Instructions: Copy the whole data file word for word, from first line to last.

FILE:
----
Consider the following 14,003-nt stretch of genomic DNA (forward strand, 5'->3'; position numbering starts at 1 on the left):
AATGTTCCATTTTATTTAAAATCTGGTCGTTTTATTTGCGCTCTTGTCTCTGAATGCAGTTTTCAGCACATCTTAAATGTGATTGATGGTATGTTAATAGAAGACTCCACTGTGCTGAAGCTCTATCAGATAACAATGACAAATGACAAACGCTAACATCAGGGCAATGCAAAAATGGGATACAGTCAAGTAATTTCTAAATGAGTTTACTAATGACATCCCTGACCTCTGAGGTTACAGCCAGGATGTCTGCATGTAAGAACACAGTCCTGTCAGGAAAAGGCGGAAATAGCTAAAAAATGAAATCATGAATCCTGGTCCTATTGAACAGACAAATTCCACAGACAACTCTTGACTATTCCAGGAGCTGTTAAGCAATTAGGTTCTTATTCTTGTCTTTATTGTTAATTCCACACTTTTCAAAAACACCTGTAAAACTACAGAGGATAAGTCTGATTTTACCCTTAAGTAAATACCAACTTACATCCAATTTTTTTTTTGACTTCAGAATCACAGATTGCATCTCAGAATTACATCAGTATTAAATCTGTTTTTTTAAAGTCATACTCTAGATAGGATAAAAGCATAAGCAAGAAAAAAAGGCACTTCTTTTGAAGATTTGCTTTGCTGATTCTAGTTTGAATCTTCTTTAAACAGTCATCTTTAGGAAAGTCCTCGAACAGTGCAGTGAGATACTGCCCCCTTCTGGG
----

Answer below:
Consider the following 14,003-nt stretch of genomic DNA (forward strand, 5'->3'; position numbering starts at 1 on the left):
AATGTTCCATTTTATTTAAAATCTGGTCGTTTTATTTGCGCTCTTGTCTCTGAATGCAGTTTTCAGCACATCTTAAATGTGATTGATGGTATGTTAATAGAAGACTCCACTGTGCTGAAGCTCTATCAGATAACAATGACAAATGACAAACGCTAACATCAGGGCAATGCAAAAATGGGATACAGTCAAGTAATTTCTAAATGAGTTTACTAATGACATCCCTGACCTCTGAGGTTACAGCCAGGATGTCTGCATGTAAGAACACAGTCCTGTCAGGAAAAGGCGGAAATAGCTAAAAAATGAAATCATGAATCCTGGTCCTATTGAACAGACAAATTCCACAGACAACTCTTGACTATTCCAGGAGCTGTTAAGCAATTAGGTTCTTATTCTTGTCTTTATTGTTAATTCCACACTTTTCAAAAACACCTGTAAAACTACAGAGGATAAGTCTGATTTTACCCTTAAGTAAATACCAACTTACATCCAATTTTTTTTTTGACTTCAGAATCACAGATTGCATCTCAGAATTACATCAGTATTAAATCTGTTTTTTTAAAGTCATACTCTAGATAGGATAAAAGCATAAGCAAGAAAAAAAGGCACTTCTTTTGAAGATTTGCTTTGCTGATTCTAGTTTGAATCTTCTTTAAACAGTCATCTTTAGGAAAGTCCTCGAACAGTGCAGTGAGATACTGCCCCCTTCTGGG